Chatting with Paul Berry about his new book Doctor Who Memorabilia and how some items can be worth thousands, I remembered two jigsaws I had in the mid-70s.
One depicted the rather-unimaginatively-named Giant Robot, the other two “mummy robots” from the classic Pyramids Of Mars story.
Knowing they’d gone to a jumble sale decades ago, I suspected this expert on all things Time Lord-related was about to tell me I’d passed up a packet.
So I was delighted when I asked Paul what they’d be worth today and he laughed: “Depending on condition, 10 pounds maybe?”
First appearing on our screens more than half a century ago, Doctor Who has spawned more merchandise than almost any other TV programme in history.
But the BBC were slow to cash in, with Paul explaining: “Before my time, in the 60s, there was a big explosion of interest in the Daleks for a couple of years, they even called it ‘Dalekmania’.
“There was quite a lot of stuff available and that was why they did the two films with Peter Cushing, but then the merchandising all but fizzled out.
“The BBC just wasn’t very commercialised. Unlike Star Trek in the States, they made the show but didn’t think of cashing in on it. There were a few annuals and the odd jigsaw like yours.
“When you consider how many characters there have been, it’s amazing they didn’t start making action figures until the late 80s and only now have they really got into that.
“It got a boost from the explosion in sci-fi merchandise caused by Star Wars, but even then it wasn’t like Star Wars which you saw everywhere, the Doctor Who stuff was more low-key.
“Then in the 90s, we only had one film starring Paul McGann, so it became very backward-looking and most of the stuff was nostalgia-based.
“However, back when the episodes were first shown, there was no way of watching them again or catching up on one you’d missed, so when they started releasing them on VHS around this time, it gave people a chance to go back.
“But when it came back with Christopher Eccleston, and especially David Tennant, it went crazy and it’s impossible to keep up with collectibles now.”
Everything from Cyberman slippers to Doctor Who cereal has been produced, and Paul says: “There are the icons of Doctor Who that always sell, like the Tardis and the Daleks.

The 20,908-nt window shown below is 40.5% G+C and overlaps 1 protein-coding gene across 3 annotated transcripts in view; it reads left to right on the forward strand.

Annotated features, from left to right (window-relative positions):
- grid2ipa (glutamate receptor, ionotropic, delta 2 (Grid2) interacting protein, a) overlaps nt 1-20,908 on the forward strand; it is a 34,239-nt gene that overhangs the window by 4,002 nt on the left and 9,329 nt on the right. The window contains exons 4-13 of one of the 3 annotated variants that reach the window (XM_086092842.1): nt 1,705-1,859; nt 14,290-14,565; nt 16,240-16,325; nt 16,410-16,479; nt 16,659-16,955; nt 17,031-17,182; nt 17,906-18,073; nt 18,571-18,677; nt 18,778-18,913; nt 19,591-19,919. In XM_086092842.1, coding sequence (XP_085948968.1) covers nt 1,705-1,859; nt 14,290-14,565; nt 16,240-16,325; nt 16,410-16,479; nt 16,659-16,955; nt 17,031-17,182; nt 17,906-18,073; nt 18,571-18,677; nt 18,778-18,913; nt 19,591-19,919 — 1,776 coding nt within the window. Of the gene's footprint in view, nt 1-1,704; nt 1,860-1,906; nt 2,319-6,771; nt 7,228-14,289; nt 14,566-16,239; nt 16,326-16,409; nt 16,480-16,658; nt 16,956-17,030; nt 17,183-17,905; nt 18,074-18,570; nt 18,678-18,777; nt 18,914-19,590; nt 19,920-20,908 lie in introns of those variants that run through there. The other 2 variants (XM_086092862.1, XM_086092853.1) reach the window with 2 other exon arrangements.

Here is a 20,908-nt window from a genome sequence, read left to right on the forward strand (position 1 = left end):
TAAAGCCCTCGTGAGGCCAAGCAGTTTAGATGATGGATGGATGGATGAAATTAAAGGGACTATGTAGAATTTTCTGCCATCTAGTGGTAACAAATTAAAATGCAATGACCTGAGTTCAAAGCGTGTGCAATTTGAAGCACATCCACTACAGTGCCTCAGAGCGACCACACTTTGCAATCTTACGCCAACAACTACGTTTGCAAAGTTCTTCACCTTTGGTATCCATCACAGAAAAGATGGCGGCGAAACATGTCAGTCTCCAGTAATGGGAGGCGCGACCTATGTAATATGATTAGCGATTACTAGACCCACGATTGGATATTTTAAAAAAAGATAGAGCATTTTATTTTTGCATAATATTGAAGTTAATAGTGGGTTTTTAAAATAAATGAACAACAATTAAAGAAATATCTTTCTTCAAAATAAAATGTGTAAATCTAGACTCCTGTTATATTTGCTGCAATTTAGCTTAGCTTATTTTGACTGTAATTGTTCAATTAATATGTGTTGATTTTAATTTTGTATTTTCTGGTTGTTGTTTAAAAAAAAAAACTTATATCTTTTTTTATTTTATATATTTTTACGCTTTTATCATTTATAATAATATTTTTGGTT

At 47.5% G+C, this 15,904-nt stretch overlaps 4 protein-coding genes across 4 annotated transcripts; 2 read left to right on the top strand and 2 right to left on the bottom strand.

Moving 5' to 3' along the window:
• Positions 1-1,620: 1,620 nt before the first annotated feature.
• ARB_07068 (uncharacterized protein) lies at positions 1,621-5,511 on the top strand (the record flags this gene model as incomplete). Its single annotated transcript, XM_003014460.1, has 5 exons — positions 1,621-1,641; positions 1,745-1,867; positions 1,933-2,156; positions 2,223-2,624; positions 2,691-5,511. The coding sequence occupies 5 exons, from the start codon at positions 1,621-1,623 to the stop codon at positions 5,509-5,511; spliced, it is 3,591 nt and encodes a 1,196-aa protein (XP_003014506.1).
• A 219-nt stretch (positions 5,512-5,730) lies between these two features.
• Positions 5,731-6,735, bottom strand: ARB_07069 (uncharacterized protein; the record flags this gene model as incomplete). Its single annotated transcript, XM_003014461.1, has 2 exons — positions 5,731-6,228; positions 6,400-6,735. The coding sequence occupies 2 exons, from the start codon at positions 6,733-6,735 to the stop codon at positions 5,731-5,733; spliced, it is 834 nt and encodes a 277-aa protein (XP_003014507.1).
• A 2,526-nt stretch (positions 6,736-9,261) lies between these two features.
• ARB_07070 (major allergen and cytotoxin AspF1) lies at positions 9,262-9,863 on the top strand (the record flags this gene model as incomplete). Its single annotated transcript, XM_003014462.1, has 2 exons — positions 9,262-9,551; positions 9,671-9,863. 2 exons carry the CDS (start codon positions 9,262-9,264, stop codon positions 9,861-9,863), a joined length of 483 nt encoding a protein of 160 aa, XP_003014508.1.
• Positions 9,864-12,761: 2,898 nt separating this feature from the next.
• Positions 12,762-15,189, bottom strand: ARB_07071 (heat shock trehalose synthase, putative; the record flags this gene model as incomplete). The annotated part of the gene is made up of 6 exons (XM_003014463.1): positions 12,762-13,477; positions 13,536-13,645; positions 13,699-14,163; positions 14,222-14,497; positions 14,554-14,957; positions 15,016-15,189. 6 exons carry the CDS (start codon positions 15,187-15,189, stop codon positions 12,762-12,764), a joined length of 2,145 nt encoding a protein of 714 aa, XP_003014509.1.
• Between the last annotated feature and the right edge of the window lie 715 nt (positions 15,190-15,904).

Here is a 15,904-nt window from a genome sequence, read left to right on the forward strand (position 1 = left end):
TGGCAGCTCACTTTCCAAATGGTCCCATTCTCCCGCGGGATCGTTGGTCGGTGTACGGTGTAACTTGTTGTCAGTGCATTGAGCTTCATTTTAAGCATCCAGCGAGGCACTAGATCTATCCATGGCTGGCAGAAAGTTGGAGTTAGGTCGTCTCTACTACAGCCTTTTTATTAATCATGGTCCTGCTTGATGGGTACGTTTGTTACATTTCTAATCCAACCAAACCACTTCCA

“The 60s stuff will always be collectible because of the scarcity — it was just disposable in those days and would get thrown out.
“What you collect usually depends on what era you got into the programme but Tom Baker stuff is always collectible.
“But folk are nostalgic for Eccleston and Tennant!
“Everything you could think of has come out with Doctor Who stuck on it. Some just silly, like the Doctor Who Mister Men books.
“But they go from cheap things like Top Trumps card games to chess sets that cost a couple of thousand pounds. The most- expensive things would be full-size Daleks or a Tardis.
“I’ve been collecting since the mid-80s, but I stopped gathering stuff from the new series as it was overwhelming how much was coming out.
“There are things from the 60s that are just too expensive, and I keep mulling over getting a full-size Tardis, but whether it’d fit in the living-room, I don’t know!
“It’s been on my radar for some time, but it’s a question of finances as they’re about four grand. That said, I must have spent 10 grand since I started collecting.
“And you’ve got to have your wits about you as there’s a lot of fake stuff. A guy was trying to flog me a Dalek a few months ago that he swore was original and it was nothing of the sort.
“If you started collecting now, you’d have to focus. If you were trying to collect across the whole 50 years, it’d be overwhelming.
“I’ve got hundreds of items, into the thousands if you count individual magazines, and storage has become a problem!”
Doctor Who Memorabilia by Paul Berry, published by Amberley, is available now.